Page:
We have gone back to our labs and retested everything, and the results are the same-- the iPhone 4's wireless performance is the best we have ever shipped. For the vast majority of users who have not been troubled by this issue, this software update will only make your bars more accurate. For those who have had concerns, we apologize for any anxiety we may have caused.

Remember, that letter comes filtered through the not-yet-patented i1984 Reality Distortion Field. I've applied some corrective filtering for the following translation:
We sold a lot of phones, and, immediately, people reported reception problems. Did you know that if you hold any cellphone, it will lose at least a bar of reception? What? How can your phone show full bars even when you're holding it? You probably had the reception turned up to 11. Look! It's Haley's Comet! Did you know we didn't bother to use the right bar formula, even with our advanced quality control systems that allowed yellow marks on screen and swapped volume keys? Yeah, we often display two more bars of signal strength than you actually get. That means you benefit in two ways. One is that you're lucky to make any calls at all. Two, when you hold it the right way and you're in a low signal area, suddenly it doesn't display the wrong number of bars, but the right number of bars, and your reception really is that bad. Congratulations! You are part of the solution, not the problem. Unfortunately, we're going to correct this eventually, so you may be more disappointed than usual looking at the signal strength. (Did we say that AT&T (T) is our carrier partner? Not that we'd blame those slackers.)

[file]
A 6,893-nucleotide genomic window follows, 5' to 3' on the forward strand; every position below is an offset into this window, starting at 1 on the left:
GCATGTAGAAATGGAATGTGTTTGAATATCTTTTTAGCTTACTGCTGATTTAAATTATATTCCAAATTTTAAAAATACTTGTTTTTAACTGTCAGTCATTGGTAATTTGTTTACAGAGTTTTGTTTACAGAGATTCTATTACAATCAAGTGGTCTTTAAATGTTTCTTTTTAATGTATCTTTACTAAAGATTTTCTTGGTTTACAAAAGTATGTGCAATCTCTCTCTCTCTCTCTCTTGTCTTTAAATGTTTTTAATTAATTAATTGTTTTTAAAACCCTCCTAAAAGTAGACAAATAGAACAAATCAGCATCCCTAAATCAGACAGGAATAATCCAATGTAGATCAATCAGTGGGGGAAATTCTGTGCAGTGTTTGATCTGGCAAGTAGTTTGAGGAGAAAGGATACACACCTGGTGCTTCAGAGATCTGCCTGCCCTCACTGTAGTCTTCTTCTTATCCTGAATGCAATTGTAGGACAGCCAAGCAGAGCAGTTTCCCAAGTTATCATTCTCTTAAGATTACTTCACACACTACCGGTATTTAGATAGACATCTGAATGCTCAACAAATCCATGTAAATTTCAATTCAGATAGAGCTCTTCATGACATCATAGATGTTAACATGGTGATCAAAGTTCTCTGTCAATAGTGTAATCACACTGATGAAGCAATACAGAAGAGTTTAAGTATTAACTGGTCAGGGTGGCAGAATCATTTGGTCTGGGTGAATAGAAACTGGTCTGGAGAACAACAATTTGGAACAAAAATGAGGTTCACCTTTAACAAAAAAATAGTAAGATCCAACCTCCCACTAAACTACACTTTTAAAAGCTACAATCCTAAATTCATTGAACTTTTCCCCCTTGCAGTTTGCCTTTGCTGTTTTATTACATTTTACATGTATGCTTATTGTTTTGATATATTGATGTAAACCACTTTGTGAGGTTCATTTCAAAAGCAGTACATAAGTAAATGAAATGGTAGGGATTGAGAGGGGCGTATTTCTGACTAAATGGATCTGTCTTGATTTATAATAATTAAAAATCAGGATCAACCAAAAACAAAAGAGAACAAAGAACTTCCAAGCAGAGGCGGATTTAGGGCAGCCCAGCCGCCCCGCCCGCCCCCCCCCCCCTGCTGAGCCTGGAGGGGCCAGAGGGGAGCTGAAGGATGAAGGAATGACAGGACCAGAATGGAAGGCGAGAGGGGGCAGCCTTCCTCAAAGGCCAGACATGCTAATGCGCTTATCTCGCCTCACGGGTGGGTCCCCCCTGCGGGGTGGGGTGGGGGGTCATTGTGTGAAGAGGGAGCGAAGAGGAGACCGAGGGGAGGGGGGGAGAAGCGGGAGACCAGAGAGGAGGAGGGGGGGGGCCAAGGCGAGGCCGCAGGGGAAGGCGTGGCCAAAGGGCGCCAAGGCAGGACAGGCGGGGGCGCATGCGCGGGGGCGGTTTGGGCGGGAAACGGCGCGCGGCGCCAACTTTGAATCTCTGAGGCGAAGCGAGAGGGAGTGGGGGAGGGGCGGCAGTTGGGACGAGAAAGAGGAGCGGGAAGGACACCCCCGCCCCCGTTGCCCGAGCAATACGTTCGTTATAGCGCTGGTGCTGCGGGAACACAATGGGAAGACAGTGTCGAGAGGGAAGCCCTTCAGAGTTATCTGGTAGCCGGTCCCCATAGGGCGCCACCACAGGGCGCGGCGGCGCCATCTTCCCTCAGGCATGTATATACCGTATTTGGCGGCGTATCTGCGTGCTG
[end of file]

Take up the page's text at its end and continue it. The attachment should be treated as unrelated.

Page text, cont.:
We've actually tested everything this time and -- guess what? -- we get the same best wireless performance of any iPhone 4 we've shipped. If you're one of the people we've screwed, so sorry. But, no, you aren't getting a free $29 cheap plastic bumper.

Apple has rightly taken a public pounding. When you charge a premium price, you should deliver a premium product that doesn't require people to relearn how they do such basic things as hold a phone. The company is clearly on the defensive with this letter and yesterday's second-hand denial of only one of the email exchanges that CEO Steve Jobs had with a customer over the iPhone 4 problems. But unless Apple can learn to deal with its shortcomings and address angry customers, it will end up on the defensive for a long time.

[Update: I had unfortunately forgotten to add this the other day, but Boy Genius Report stands by its quote of Jobs with the caveat that it incorrectly identified who wrote the last of the exchange. However, it denies that the exchange itself is faked, and Apple still has not directly come out to claim this. Given Apple's willingness to push for criminal prosecution of Gizmodo over the iPhone 4 prototype event and sue at least one blogger in the past, I would think that the company would have taken a more stringent stand and stronger action had the entire exchange really been a work of fiction.]

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    Erik Sherman is a widely published writer and editor who also does select ghosting and corporate work. The views expressed in this column belong to Sherman and do not represent the views of CBS Interactive. Follow him on Twitter at @ErikSherman or on Facebook.